Wednesday, January 28, 2009

Simp 2860 "amazing fit" Pants Pattern

These pants are made from 100% linen and just from running up and down the stairs a few times they were wrinkled before DH took the pics. That's OK. That's what linen does. Not the most exciting color but it works great with my new green blouse and a few other things in the closet. Here are a question or two on the fit. Do you see how the front waist dips down at CF? That happens to me on all pants, including RTW. There was a huge amount of fabric between the crotch line and the waist and I folded that out. Whether I add or subtract, my CF waist always dips down, though. I have a pretty flat tummy and am short from waist to crotch. Any observations for improvement? Is this swayback? In the back you can see my right rear leg has some folds. I know my hips are shaped differently from side to side. One, the left, has a little more high hip than the other. I am thinking I need to drop the right side waist seam down a little bit? Whatch think? I don't think I would have caught this without the camera. These pants are meant to fit one half inch below the waist. Other than the observations just stated, I am pretty happy with them. Now am I happy with the angle DH got of my ass picture? Oh, My! This is a great pattern.

They walk you thru the entire measuring process and give you the option of a slim, average, or curvy cut. I knew I'd be a curvy. The pattern instructions are VERY clear, even having you stitch directionally for the stay stitching. They walk you thru the entire prefit, basting process, and then help you examine the fit wrinkles. The adjustments are laid right out for you.

I made my muslin out of some drapery blackout lining, a good choice to replicate a bottomweight. Once I tried that on it was clear a fish eye dart was needed to subtract bagginess under my bum. That is the greatest alteration and you can see it on Debbie's blog, here. Thank you Debbie.

These pants are really full, which normally I don't like, but I think for summer pants that will be a comfy plus. I did not want to line these pants. I make a lot of linen for the summer and really love the loose one layer feel of it. Because of that I usually serge or Honk Kong my seams. I could have serged here, but I have learned that HK seams add weight to an otherwise light garment. So I chose the HK seams to make this hang better and I think it did.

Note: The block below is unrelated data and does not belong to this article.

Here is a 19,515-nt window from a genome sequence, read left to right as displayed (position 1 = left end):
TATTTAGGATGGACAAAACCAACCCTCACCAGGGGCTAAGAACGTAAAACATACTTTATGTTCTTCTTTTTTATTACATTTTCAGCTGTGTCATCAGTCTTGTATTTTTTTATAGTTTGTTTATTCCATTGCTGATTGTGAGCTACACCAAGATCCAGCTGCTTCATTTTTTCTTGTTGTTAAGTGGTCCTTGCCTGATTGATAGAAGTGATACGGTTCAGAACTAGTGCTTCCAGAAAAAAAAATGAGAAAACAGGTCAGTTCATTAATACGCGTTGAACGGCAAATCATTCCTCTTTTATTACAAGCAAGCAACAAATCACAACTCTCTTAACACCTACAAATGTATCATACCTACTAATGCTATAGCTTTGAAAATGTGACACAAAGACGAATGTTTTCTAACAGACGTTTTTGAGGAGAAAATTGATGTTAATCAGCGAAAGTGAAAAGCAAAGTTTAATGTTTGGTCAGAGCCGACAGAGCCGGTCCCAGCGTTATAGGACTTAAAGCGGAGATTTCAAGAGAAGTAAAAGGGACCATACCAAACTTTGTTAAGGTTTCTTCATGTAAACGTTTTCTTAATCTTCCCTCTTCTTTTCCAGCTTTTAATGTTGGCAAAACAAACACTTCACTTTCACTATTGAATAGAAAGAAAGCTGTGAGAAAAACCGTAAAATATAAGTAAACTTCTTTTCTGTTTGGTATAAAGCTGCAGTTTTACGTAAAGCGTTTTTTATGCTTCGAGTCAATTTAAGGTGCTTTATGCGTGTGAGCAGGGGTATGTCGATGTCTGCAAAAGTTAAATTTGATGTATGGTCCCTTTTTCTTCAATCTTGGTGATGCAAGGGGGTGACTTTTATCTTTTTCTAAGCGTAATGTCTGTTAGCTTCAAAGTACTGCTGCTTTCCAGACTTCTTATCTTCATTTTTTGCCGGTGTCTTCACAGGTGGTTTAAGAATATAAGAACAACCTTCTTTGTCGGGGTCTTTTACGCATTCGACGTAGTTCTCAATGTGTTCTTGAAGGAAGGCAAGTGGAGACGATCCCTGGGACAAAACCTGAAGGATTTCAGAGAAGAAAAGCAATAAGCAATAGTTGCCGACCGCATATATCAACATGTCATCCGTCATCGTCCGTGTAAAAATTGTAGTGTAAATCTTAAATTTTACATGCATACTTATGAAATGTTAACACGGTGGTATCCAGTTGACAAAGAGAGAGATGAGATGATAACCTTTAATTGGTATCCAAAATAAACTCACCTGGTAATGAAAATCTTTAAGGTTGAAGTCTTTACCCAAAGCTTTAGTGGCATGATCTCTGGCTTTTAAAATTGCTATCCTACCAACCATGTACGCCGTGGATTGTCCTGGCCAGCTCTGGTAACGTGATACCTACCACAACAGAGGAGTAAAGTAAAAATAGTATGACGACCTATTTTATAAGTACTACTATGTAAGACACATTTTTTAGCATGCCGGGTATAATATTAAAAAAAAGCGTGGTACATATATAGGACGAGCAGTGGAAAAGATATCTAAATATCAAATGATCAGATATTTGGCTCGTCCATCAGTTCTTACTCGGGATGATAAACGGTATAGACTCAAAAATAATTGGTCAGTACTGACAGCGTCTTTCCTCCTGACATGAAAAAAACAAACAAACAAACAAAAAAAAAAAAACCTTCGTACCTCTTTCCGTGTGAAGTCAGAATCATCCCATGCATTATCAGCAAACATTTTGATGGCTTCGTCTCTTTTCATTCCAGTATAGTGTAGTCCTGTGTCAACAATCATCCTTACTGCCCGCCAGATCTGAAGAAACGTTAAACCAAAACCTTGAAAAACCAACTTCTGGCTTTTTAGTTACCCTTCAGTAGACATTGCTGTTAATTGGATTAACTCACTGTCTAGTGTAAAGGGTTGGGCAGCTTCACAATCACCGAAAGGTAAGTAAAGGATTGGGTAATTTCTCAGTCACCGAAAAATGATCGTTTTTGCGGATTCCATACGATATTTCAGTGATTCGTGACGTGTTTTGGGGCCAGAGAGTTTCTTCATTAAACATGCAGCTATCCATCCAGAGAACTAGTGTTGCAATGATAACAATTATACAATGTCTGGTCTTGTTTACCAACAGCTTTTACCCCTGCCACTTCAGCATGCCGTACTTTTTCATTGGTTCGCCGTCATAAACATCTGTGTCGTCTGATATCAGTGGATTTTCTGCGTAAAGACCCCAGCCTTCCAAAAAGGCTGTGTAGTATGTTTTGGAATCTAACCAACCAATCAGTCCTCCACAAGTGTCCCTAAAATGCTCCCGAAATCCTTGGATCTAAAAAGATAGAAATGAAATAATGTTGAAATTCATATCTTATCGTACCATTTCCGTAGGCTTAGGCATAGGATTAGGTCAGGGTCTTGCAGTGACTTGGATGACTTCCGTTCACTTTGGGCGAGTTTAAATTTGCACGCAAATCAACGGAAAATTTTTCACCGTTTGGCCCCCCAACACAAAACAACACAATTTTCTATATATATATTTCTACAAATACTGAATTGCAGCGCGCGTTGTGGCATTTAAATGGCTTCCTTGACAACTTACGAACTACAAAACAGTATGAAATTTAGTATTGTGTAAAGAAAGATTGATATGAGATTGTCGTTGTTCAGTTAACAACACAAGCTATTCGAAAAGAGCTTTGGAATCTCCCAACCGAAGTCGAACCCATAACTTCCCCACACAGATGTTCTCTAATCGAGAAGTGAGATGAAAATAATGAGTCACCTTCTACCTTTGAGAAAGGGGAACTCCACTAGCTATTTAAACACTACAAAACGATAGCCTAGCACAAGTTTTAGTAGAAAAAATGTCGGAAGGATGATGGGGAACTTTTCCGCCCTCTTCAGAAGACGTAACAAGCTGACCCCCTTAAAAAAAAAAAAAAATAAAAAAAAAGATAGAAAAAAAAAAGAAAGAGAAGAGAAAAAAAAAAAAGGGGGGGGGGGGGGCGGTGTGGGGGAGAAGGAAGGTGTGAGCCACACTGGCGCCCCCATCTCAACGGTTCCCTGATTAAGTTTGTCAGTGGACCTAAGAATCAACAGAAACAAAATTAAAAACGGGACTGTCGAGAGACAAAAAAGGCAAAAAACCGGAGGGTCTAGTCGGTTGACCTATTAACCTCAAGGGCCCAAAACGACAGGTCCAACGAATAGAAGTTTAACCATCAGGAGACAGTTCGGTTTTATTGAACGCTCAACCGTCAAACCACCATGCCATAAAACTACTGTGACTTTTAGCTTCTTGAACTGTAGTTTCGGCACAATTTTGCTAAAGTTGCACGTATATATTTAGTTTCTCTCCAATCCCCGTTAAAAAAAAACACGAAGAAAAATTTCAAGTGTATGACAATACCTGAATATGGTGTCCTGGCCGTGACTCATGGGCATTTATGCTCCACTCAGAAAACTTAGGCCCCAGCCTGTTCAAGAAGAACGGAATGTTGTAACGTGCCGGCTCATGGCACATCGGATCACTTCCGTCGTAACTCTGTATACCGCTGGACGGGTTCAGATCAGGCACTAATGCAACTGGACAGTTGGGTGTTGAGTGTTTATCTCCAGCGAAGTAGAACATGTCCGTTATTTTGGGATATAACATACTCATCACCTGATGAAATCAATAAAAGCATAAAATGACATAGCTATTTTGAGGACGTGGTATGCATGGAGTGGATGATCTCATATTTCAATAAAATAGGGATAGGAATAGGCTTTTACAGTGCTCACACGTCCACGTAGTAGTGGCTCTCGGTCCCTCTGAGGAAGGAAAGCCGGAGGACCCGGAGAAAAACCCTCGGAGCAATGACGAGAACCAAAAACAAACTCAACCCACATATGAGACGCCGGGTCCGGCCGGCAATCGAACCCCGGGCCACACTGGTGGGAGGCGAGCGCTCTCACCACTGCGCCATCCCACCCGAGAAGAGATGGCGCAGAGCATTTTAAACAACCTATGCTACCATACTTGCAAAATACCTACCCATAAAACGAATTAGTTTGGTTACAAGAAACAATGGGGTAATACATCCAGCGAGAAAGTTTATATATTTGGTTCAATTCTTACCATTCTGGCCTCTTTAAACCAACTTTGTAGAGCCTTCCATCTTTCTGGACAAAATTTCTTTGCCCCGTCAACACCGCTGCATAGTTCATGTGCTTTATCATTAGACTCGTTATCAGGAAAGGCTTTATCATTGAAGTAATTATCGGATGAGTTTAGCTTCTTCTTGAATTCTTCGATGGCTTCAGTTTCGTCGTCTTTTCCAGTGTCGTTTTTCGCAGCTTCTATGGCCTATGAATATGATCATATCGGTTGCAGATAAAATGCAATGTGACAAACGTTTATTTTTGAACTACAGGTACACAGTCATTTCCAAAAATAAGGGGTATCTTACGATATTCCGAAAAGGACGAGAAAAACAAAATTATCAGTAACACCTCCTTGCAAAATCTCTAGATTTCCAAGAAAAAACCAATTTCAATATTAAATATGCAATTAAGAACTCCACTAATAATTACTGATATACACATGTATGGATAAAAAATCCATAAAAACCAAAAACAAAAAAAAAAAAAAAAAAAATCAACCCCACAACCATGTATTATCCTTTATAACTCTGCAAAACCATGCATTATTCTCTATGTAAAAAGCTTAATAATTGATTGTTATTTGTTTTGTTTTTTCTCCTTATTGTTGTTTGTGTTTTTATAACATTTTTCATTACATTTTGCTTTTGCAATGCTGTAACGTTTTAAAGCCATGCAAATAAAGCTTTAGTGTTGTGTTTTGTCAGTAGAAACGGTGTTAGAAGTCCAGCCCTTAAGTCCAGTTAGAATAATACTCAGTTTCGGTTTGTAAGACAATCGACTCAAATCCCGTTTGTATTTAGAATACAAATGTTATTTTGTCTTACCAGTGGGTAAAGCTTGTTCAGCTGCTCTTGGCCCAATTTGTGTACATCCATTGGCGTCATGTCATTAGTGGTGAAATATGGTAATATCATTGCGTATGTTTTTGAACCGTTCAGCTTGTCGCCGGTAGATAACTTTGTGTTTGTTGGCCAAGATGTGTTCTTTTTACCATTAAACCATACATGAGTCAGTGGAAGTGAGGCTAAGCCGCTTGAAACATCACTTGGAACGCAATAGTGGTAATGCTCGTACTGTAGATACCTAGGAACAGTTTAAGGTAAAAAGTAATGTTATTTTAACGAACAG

I used bias strips of a poly georgette from the stash, a leopardy type print. A word about the zipper first. The process in the pattern does not match up to the pictures, in my opinion, and it makes it a lot more complicated than it should be. I usually use the Sandra Betzina fly method and should have this time. Next time I will by pass the pattern and pull her book out. Her method is sooooooo easy and is done in less than 5 minutes. Only way to go.
The zipper has a an underlap, or what I call a "fly cover". I bound that as well but was in a real quandary as to which side I wanted to put to the outside (?) world. I decided to keep the binding toward my tumtum. But, then I didn't want to cut back the other side and it was already stitched up for the second time (another story)! So I left it wide and finished it off with some catch stitching done with a buttonhole twist. This is probably not the textbook way to do this, but I like it and that's all that matters.

Bottom line, there is still some tweaking to do and I hope to get some more fabric soon to make some more of these pants. But I think this is a great pattern. Other than the fish eye dart, it was pretty good right out of the envelope. That NEVER happens.

********************************************************************************

Thank you, Paco, for further recognition. He has been lovely to award me the Kreative Blogger award and it is really appreciated. If you have not checked out Paco's blog, please do. It is an absolute inspirational treat. Gracias, de nuevo.

************************************************************************************

I have a pet peeve. This ripped little paper has been sitting on my desk for a while now and today is the day I deal with it. Call me a pill, or pain, but can we get the words right? Here are some words I find over and over again on blogs and posts and even in conversation. First, the worst: